Six years ago, a polished 18-year-old from Switzerland stunned Serena Williams in the Toronto semifinals and went on to win her first WTA 1000 title. She finished the year ranked No.14 and seemed poised to become a force.
Heading into Saturday’s gold medal match at the Tokyo Olympics, Belinda Bencic had yet to surpass that teenage achievement. If it seems to the casual observer that she’s been playing tennis forever, how do you think she feels?
Bencic underwent wrist surgery in 2017, missed five months and saw her ranking plummet to No.318. But she persevered and now, at the age of 24, she’s posted the achievement of a lifetime.
Bencic, with her signature risk-reward calculus, defeated Marketa Vondrousova 7-5, 2-6, 6-3 in a wonderfully taut match that consumed exactly 2 hours, 30 minutes. On Sunday, she has an opportunity to win a second gold when she and Viktorija Golubic face Barbora Krejcikova and Katerina Siniakova of the Czech Republic in the doubles final.
On match point, when Vondrousova’s lunging backhand service return sailed long, Bencic collapsed on the baseline, her body wracked by sobs of joy. She’s the ninth woman in modern tennis to win a singles gold, joining Stefanie Graf, Jennifer Capriati, Lindsay Davenport, Justine Henin, Venus and Serena Williams, Elena Dementieva and Monica Puig.
Both Dementieva, now retired, and Puig – recovering from shoulder surgery – said that Olympic gold meant more to them than any major title. To some, that sounded dangerously close to a rationalization. But do the math:
There are typically four opportunities each year to win a major, and only one chance every four years for the Olympics. So, 16 major titles every four years, versus one Olympic gold.
Bencic’s voice, quavering in her on-court interview, went off into a higher register when asked about the possibility of winning two gold medals.
“I mean, you know, I will try again,” she said through laughter. “I will play like it’s my last match of my career. You know, this tournament, it’s …”
And Bencic paused, realizing she had fallen into pro forma athletic interview-speak. She smiled and, speaking swiftly, launched into a correction.
“For me,” Bencic said, “it’s not `this tournament,’ it’s the freaking Olympic Games.”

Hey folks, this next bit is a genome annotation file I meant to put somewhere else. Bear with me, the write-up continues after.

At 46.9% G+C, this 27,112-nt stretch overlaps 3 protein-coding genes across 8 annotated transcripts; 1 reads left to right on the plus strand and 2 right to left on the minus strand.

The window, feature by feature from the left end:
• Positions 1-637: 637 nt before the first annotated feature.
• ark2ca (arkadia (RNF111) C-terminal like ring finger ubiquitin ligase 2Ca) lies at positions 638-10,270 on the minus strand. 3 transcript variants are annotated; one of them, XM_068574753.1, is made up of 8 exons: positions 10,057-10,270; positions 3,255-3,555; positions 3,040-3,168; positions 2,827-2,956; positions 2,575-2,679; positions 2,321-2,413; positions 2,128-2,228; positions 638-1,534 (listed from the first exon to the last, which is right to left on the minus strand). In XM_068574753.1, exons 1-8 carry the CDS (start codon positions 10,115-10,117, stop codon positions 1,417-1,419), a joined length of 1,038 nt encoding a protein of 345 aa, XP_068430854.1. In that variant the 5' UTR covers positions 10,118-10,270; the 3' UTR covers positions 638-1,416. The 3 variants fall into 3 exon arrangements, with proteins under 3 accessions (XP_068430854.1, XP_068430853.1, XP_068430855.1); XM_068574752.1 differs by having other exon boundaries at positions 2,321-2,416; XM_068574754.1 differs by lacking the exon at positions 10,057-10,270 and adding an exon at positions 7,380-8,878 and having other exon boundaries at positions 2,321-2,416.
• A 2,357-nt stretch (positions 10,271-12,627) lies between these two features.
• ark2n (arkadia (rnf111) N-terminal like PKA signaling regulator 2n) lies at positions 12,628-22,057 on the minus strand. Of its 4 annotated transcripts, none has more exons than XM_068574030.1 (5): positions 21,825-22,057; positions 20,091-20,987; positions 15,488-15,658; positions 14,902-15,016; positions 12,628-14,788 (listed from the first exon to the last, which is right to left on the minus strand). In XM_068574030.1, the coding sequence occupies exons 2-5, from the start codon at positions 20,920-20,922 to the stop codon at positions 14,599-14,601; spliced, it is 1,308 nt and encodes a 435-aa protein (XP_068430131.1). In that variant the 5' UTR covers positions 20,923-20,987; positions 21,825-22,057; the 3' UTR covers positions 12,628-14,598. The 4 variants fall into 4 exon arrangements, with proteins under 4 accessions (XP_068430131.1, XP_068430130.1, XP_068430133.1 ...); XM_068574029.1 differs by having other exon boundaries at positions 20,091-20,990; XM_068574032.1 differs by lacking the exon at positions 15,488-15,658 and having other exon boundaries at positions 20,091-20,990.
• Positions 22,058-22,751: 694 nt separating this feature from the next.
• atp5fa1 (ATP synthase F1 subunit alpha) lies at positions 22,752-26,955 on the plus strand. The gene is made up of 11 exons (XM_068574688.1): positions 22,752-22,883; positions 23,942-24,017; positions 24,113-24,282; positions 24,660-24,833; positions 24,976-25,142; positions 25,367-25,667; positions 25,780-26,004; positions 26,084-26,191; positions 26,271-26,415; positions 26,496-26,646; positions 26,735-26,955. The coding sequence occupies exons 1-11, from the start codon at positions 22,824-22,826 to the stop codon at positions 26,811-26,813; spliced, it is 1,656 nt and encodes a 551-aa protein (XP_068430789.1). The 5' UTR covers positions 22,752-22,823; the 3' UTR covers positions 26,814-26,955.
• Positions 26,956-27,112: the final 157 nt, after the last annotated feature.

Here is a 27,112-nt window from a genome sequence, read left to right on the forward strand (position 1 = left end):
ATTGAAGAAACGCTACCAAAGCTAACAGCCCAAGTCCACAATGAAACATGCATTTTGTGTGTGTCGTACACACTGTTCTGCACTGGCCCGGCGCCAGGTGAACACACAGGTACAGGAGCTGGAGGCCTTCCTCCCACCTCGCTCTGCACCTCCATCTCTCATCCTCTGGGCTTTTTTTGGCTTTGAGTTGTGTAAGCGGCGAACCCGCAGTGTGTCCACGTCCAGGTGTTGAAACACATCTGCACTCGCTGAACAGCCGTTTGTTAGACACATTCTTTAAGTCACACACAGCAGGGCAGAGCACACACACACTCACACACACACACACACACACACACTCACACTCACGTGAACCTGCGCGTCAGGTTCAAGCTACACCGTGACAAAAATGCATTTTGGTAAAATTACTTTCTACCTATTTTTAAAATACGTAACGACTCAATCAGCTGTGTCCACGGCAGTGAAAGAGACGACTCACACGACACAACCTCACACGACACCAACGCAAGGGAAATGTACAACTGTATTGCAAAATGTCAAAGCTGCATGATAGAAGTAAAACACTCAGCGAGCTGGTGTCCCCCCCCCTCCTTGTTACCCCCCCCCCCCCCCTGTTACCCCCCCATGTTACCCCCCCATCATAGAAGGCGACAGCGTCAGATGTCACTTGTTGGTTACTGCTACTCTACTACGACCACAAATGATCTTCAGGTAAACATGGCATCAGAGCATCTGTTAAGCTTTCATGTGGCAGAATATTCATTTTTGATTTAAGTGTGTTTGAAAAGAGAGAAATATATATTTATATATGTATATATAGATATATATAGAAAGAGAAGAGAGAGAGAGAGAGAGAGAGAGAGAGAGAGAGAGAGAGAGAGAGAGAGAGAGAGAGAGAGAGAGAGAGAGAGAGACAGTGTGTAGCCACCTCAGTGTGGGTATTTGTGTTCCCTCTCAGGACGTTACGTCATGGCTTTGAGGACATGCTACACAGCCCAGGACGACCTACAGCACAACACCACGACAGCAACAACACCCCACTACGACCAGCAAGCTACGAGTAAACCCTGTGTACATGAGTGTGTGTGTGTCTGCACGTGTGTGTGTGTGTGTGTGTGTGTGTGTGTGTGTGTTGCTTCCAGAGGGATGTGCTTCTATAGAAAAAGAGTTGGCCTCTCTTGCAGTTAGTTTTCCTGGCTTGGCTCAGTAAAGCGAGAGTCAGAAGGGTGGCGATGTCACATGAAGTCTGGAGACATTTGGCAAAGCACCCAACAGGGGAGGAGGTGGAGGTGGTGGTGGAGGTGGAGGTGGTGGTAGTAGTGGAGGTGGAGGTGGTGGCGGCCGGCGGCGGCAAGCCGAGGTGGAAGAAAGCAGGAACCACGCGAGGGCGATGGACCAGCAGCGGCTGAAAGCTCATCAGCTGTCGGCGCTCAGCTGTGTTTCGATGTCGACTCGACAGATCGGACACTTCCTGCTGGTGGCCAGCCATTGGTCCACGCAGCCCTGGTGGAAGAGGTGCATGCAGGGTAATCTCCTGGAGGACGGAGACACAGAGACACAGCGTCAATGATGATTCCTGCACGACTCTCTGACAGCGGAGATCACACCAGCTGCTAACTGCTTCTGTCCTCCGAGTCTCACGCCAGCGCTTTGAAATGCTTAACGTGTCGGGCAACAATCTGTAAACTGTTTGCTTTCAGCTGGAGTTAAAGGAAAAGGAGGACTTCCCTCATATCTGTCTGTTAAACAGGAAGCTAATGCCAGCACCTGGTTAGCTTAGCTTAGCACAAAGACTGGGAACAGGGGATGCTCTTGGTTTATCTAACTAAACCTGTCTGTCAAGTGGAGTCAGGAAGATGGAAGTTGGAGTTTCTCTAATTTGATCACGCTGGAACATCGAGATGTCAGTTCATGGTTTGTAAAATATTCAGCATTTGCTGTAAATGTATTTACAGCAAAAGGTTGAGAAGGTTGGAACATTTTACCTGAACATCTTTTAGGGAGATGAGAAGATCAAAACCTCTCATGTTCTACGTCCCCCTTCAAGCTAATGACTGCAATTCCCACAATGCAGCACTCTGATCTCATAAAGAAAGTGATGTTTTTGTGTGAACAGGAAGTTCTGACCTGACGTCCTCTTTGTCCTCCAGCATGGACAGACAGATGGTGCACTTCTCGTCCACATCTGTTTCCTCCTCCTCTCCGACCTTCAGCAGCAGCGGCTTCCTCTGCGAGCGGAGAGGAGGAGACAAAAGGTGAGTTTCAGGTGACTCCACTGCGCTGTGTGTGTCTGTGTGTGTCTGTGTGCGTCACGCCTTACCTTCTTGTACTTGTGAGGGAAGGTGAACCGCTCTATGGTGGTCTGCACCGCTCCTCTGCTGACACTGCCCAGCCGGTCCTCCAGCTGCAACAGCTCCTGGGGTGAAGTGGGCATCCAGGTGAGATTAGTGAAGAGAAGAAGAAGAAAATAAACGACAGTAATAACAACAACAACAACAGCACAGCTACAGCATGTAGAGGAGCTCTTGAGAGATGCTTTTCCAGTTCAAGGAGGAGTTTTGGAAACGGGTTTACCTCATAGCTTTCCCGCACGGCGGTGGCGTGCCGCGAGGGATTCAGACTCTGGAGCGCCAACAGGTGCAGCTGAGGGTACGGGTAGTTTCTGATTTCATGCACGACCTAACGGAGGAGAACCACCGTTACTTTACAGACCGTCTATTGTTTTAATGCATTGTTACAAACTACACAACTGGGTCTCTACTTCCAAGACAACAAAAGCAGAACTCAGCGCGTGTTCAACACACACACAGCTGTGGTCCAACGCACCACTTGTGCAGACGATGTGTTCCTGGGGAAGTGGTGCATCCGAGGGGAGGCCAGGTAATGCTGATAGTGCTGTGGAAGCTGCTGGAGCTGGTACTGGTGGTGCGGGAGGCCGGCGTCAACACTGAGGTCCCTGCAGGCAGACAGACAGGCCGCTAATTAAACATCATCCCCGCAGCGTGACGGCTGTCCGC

Her eyes widened, she looked at the interviewer and apologized for her language.
“I’m sorry,” Bencic said. “For me, this is the biggest thing ever for an athlete, so I cannot believe I have two medals and one of them is gold, and one of them is to be decided.”
Cynics will point out Bencic was fortunate that No.1 Ashleigh Barty, No.3 Aryna Sabalenka, No.7 Garbiñe Muguruza and No.10 Petra Kvitova – all potential opponents in her top-half of the draw – were eliminated by someone else. Still, Bencic beat the two reigning French Open finalists, Krejcikova and Anastasia Pavlyuchenkova, and a 2019 runner-up in Vondrousova.
A win in doubles would put Bencic into an elite club; she’d become only the fourth woman to win both singles and doubles gold in the same Olympiad, joining Helen Wills (Paris 1924), Venus (Sydney 2000) and Serena (London 2012).
Switzerland has a grand tradition in tennis. Roger Federer, Stan Wawrinka and Martina Hingis all won multiple majors. But never singles gold. Bencic profiles more like Marc Rosset, the 1992 gold medal singles for Switzerland. He never won a Grand Slam singles title, but in Barcelona he found a way to beat Jim Courier and Goran Ivanisevic, among others.
Bencic earned Switzerland’s second gold of the Tokyo Games, along with mountain biker Jolanda Neff.
Both Vondrousova and Bencic are former junior World No.1s. Bencic won the 2013 French Open and Wimbledon events as a junior and, through the years, has grown into a savvy player. Throughout the match, in what appeared to be a deliberate strategy – applying cream to her hands and arranging her towels – she kept Vondrousova waiting to serve on the baseline.
With the Czech player about to serve a pivotal game at 3-4 in the third set, Bencic chose to call a medical timeout so a trainer could address what appeared to be a blister on the big toe of her right foot.
“This is called icing the kicker,” NBC analyst Rennae Stubbs said, using a football term.
Broadcast partner Mary Carillo went a step further: “Feels like bad form.”
Sure enough, Vondrousova – given all that time to ponder her situation – lost the game. At love.
Bencic arrived at Melanie Molitor’s tennis academy at the age of 3. By the time she was 6, she was training daily with Molitor, who had groomed another Swiss player, her daughter, Martina Hingis.
Bencic was born in 1997, the same year Hingis won the US Open at the age of 16. Hingis beat Arantxa Sanchez-Vicario in the quarterfinals and Lindsay Davenport in the semifinals, then beat Venus Williams in the final.
It felt like a full-circle moment in 2014 when a 17-year-old Bencic became the youngest US Open quarterfinalist – since Hingis.
Saturday, finally, Bencic found some closure.
“I mean, I don’t know what to say,” she said. “I mean, it’s amazing. I cannot really believe it right now. I just don’t get it yet.”
At last, she has delivered on all that promise, and reached the height so long predicted for her.
“I don’t know whether to laugh or to cry,” Bencic said. “I didn’t think it would be possible. I was fighting for my life, and it worked out.
“I cannot believe it worked out.”